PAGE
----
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SMB Software Spending to Increase in 2023

Several factors are influencing SMB software purchases, including the need for security, but many are worried about steep implementation learning curves.

Despite fears of a looming recession, a full three-quarters of small and midsize businesses (SMBs) in the U.S. plan on spending more on software in 2023 compared with 2022, according to a Capterra survey of more than 500 SMBs.

According to the report, businesses rate security as a top motivator and most important factor for software purchases, with more than half of companies surveyed purchasing IT architecture and security software in the year.

Security was deemed the most important factor when making software purchasing decisions, outstripping features and integration capabilities.

Brian Westfall, principal analyst at Capterra, said he found it surprising to learn that 75% of SMBs are increasing their software spend next year.

"With a recession looming in 2023, we've already seen businesses starting to cut back in other areas, like hiring," he said. "The fact that businesses aren't cutting back on software spend, and actually increasing it in a majority of cases, indicates that even the smallest businesses see software and technology as a necessary investment to weather the storm ahead."

Downtime, Learning Curves Are Barriers to SMB Software Purchases

Among the biggest purchase barriers for SMBs when it comes to software are concerns over downtime or a steep learning curve during implementation, cited by 45% of survey respondents.

Internal project team disagreements and concern over return on investment (ROI) for software were also top concerns for small businesses.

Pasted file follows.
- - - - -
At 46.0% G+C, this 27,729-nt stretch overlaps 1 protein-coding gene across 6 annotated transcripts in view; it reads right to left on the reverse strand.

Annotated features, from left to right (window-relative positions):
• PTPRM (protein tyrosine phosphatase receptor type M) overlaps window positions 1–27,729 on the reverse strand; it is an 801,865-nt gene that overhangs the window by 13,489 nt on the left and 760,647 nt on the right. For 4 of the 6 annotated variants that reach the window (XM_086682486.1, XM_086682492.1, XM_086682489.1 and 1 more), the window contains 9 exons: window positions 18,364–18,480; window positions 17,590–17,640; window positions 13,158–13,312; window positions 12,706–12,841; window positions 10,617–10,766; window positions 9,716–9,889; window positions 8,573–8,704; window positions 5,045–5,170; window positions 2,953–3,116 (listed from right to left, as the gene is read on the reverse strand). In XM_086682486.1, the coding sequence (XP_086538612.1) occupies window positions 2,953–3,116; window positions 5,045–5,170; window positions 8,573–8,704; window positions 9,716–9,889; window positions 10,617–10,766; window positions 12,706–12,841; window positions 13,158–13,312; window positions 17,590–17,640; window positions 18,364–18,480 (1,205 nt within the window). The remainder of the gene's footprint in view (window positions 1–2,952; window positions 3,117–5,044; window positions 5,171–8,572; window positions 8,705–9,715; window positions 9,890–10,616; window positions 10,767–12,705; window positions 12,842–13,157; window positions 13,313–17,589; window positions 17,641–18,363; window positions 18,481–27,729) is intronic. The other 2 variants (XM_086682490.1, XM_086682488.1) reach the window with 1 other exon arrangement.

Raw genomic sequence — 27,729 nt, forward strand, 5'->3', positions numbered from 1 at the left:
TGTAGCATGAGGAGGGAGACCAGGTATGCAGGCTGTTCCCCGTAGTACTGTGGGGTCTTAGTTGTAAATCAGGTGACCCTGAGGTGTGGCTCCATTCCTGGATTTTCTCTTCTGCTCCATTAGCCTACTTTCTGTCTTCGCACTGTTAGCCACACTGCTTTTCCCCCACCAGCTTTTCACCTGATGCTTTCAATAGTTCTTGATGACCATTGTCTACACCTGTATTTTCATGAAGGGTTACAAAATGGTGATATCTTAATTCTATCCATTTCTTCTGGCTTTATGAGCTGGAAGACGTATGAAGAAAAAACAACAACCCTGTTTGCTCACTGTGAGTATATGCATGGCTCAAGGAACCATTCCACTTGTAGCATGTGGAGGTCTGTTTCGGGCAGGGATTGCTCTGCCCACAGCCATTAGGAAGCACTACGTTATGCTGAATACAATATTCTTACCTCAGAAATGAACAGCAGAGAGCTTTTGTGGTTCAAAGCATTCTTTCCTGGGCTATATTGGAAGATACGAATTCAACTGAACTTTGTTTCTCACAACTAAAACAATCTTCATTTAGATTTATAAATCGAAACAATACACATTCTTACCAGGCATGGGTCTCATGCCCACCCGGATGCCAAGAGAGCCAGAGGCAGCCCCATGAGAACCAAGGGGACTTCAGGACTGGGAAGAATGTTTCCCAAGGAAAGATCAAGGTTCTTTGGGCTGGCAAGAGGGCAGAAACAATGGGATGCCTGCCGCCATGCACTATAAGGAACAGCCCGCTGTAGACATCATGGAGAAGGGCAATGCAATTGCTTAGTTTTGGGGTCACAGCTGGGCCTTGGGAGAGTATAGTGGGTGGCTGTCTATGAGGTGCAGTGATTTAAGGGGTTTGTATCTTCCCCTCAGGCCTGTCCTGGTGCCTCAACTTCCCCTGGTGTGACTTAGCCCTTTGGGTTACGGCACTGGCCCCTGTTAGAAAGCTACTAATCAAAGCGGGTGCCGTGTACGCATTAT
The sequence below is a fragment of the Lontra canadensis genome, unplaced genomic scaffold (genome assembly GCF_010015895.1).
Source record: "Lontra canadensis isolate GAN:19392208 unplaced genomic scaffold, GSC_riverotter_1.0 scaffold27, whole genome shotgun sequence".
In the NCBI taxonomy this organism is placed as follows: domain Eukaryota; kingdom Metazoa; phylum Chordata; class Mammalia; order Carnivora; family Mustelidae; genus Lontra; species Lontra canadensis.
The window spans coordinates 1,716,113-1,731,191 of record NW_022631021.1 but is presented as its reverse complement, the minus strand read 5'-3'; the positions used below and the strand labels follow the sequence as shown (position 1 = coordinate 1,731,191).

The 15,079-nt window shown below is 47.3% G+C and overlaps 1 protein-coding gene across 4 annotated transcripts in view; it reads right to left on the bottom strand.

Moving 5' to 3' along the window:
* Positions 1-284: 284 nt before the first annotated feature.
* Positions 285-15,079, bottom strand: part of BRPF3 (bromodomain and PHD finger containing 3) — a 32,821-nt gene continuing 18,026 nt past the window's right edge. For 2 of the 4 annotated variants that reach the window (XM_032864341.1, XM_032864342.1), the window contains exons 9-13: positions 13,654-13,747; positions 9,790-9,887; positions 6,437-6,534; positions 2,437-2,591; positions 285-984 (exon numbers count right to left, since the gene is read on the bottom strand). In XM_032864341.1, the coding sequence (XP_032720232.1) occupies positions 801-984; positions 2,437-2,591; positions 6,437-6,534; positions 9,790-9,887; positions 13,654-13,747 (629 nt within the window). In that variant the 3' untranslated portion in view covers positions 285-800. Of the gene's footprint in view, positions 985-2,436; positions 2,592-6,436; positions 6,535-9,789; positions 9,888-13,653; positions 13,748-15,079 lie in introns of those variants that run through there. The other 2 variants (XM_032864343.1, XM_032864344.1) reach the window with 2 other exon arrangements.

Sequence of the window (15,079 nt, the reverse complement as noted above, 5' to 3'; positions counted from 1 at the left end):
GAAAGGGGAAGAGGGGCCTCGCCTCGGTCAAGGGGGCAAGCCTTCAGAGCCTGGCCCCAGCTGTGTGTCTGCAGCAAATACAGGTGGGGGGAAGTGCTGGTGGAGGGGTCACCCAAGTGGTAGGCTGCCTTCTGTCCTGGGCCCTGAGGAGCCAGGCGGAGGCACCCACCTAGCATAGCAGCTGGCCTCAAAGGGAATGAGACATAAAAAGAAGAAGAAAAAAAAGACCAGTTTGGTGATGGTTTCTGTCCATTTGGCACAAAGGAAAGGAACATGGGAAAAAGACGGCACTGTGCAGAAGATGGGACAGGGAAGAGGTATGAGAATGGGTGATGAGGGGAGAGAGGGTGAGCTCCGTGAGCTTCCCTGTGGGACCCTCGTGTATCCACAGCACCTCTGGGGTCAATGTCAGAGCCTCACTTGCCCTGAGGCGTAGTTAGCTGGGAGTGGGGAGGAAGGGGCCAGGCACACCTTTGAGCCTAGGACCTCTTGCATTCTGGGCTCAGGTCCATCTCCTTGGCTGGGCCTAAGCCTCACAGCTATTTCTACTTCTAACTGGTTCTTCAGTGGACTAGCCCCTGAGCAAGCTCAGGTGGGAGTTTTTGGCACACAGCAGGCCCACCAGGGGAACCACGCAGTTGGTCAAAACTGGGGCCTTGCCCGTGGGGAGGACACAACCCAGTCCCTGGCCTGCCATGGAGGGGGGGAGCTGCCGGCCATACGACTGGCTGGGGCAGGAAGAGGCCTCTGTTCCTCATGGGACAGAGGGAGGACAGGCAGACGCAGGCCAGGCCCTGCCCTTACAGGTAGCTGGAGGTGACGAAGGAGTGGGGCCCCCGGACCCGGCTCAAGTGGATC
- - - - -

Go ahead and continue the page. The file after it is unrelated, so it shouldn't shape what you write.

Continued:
"Time is money, and that's especially true for small businesses," Westfall said. "Many SMBs simply can't stomach the idea of having a long period of downtime getting a new system set up, customizing it, and training employees on how to use it."

He advises, however, that they're doing themselves no favors, pointing out that SMBs can miss out on major long-term gains through software because they're afraid of short-term disruption.

Separate SMB Software Needs From Wants

From Westfall's perspective, it's critically important that SMBs making software investment decisions separate software needs from software wants.

"Too often, we see SMBs invest in a huge suite they saw in an ad, only use a third of the functionality, then decide to replace it with something smaller and more affordable down the line," he said.

Westfall advises small business owners to read reviews from businesses in their size and industry to better understand if a specific product is a good fit for their unique situation.

The survey also found that only 22% of purchasers involve people from departments outside IT in the software evaluation process, indicating SMBs are excluding important stakeholders who could offer valuable insight during the software purchasing process.

Those stakeholders, and that process, are going to vary from business to business and purchase to purchase, Westfall noted.

"In general, SMBs should aim for a small team of members with decision influence that can fully participate in the evaluation and purchase process," he said.

Those without decision influence, or those who drop in and out of the process, will only hinder progress.

"Don't forget to include end users," he added. "They're ultimately the ones that will determine if your investment sinks or swims."

With economic headwinds mounting and IT budgets coming under scrutiny, Westfall said those responsible for investing in software can get executive buy-in by focusing on resolving the company's pain points.

"There's something in your business that's not working as well as it should that software can fix," he said. "Quantifying the cost of that pain point, and getting people most affected by that pain point involved in the story you're trying to tell, is going to help you get executive buy-in."

About the author

Nathan Eddy headshotNathan Eddy is a freelance writer for ITPro Today. He has written for Popular Mechanics, Sales & Marketing Management Magazine, FierceMarkets, and CRN, among others. In 2012 he made his first documentary film, The Absent Column. He currently lives in Berlin.
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